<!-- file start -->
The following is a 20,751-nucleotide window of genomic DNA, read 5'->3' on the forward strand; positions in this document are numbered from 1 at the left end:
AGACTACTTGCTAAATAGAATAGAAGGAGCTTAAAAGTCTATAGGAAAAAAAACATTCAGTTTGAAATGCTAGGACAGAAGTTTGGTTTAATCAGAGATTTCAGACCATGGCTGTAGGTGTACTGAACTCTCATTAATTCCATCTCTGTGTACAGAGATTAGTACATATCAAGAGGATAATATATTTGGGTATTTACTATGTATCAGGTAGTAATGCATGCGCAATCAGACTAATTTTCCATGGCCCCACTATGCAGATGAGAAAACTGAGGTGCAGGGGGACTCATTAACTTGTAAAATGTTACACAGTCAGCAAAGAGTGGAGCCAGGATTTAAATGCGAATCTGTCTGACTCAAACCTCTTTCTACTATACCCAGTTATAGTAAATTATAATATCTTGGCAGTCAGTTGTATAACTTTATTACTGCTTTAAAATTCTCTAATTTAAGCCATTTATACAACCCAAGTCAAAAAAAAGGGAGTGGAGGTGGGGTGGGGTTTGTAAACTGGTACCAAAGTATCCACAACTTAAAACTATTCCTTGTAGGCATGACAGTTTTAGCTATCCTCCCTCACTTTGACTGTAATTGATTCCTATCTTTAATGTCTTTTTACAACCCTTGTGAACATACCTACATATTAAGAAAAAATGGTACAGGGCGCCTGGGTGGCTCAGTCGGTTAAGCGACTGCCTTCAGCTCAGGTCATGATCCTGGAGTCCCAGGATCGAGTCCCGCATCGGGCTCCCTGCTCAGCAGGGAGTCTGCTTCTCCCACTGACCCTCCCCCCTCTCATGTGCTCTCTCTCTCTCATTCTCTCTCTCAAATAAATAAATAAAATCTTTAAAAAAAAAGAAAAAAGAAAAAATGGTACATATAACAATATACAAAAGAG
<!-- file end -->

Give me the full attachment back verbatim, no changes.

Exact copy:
The following is a 20,751-nucleotide window of genomic DNA, read 5'->3' on the forward strand; positions in this document are numbered from 1 at the left end:
AGACTACTTGCTAAATAGAATAGAAGGAGCTTAAAAGTCTATAGGAAAAAAAACATTCAGTTTGAAATGCTAGGACAGAAGTTTGGTTTAATCAGAGATTTCAGACCATGGCTGTAGGTGTACTGAACTCTCATTAATTCCATCTCTGTGTACAGAGATTAGTACATATCAAGAGGATAATATATTTGGGTATTTACTATGTATCAGGTAGTAATGCATGCGCAATCAGACTAATTTTCCATGGCCCCACTATGCAGATGAGAAAACTGAGGTGCAGGGGGACTCATTAACTTGTAAAATGTTACACAGTCAGCAAAGAGTGGAGCCAGGATTTAAATGCGAATCTGTCTGACTCAAACCTCTTTCTACTATACCCAGTTATAGTAAATTATAATATCTTGGCAGTCAGTTGTATAACTTTATTACTGCTTTAAAATTCTCTAATTTAAGCCATTTATACAACCCAAGTCAAAAAAAAGGGAGTGGAGGTGGGGTGGGGTTTGTAAACTGGTACCAAAGTATCCACAACTTAAAACTATTCCTTGTAGGCATGACAGTTTTAGCTATCCTCCCTCACTTTGACTGTAATTGATTCCTATCTTTAATGTCTTTTTACAACCCTTGTGAACATACCTACATATTAAGAAAAAATGGTACAGGGCGCCTGGGTGGCTCAGTCGGTTAAGCGACTGCCTTCAGCTCAGGTCATGATCCTGGAGTCCCAGGATCGAGTCCCGCATCGGGCTCCCTGCTCAGCAGGGAGTCTGCTTCTCCCACTGACCCTCCCCCCTCTCATGTGCTCTCTCTCTCTCATTCTCTCTCTCAAATAAATAAATAAAATCTTTAAAAAAAAAGAAAAAAGAAAAAATGGTACATATAACAATATACAAAAGAG